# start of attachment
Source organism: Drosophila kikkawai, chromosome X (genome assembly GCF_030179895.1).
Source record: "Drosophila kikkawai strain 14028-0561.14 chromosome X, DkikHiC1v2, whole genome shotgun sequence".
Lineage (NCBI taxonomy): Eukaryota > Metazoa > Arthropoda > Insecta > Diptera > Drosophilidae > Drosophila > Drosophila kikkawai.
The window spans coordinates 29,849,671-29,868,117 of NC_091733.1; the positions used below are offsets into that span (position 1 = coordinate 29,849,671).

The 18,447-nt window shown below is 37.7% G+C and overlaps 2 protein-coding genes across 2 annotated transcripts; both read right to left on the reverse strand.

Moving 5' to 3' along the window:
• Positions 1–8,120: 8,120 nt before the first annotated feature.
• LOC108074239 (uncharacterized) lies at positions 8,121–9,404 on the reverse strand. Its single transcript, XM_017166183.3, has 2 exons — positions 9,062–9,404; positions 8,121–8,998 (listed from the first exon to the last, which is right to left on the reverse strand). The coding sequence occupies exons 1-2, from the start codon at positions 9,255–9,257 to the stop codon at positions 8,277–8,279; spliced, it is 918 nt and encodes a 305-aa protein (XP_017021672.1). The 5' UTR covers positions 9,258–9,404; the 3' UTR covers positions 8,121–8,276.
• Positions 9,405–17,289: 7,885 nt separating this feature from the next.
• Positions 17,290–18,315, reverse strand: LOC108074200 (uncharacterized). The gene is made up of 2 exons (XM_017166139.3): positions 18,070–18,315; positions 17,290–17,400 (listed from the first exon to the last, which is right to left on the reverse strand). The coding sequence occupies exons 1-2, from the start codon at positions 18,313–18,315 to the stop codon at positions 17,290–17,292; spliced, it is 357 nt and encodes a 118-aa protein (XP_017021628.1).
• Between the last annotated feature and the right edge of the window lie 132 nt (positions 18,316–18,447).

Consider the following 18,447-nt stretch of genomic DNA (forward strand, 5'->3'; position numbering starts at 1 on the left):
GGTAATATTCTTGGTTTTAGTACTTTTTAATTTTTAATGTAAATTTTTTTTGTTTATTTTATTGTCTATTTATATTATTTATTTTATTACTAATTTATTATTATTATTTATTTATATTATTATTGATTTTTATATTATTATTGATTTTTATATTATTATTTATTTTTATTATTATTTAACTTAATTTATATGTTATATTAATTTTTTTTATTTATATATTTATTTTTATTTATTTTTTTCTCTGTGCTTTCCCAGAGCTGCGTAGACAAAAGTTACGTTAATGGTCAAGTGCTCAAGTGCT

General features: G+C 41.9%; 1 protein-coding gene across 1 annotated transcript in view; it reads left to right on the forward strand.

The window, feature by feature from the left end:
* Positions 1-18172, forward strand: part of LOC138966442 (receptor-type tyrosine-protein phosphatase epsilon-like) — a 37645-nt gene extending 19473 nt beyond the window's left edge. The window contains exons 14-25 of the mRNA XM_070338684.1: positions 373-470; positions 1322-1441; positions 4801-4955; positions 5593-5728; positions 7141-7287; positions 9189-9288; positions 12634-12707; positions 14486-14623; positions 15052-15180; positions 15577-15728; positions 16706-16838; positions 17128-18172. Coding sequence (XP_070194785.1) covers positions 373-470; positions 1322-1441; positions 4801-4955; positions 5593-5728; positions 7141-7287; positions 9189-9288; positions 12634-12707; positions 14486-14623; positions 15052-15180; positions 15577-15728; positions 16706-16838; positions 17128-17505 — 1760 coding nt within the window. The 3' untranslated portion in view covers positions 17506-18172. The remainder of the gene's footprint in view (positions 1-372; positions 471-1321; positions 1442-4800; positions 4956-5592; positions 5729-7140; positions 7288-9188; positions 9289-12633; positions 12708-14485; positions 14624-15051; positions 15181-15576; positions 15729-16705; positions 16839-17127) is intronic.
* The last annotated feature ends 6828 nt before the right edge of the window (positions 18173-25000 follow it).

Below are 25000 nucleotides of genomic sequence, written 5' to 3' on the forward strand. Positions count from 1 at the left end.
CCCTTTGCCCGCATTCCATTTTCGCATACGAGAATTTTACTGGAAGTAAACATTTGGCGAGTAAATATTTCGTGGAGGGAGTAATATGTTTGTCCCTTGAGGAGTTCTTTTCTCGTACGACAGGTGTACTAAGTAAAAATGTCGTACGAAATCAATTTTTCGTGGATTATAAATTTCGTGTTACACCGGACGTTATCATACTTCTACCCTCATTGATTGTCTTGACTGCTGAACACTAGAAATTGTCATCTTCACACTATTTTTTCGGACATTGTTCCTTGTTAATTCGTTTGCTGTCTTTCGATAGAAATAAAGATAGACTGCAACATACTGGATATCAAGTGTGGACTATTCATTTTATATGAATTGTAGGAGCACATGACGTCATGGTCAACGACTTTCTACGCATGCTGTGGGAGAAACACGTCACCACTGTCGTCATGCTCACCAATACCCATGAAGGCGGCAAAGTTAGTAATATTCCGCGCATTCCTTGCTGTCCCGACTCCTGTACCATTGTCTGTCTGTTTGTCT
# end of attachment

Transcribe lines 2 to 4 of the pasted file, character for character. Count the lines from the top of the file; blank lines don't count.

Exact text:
Source record: "Drosophila kikkawai strain 14028-0561.14 chromosome X, DkikHiC1v2, whole genome shotgun sequence".
Lineage (NCBI taxonomy): Eukaryota > Metazoa > Arthropoda > Insecta > Diptera > Drosophilidae > Drosophila > Drosophila kikkawai.
The window spans coordinates 29,849,671-29,868,117 of NC_091733.1; the positions used below are offsets into that span (position 1 = coordinate 29,849,671).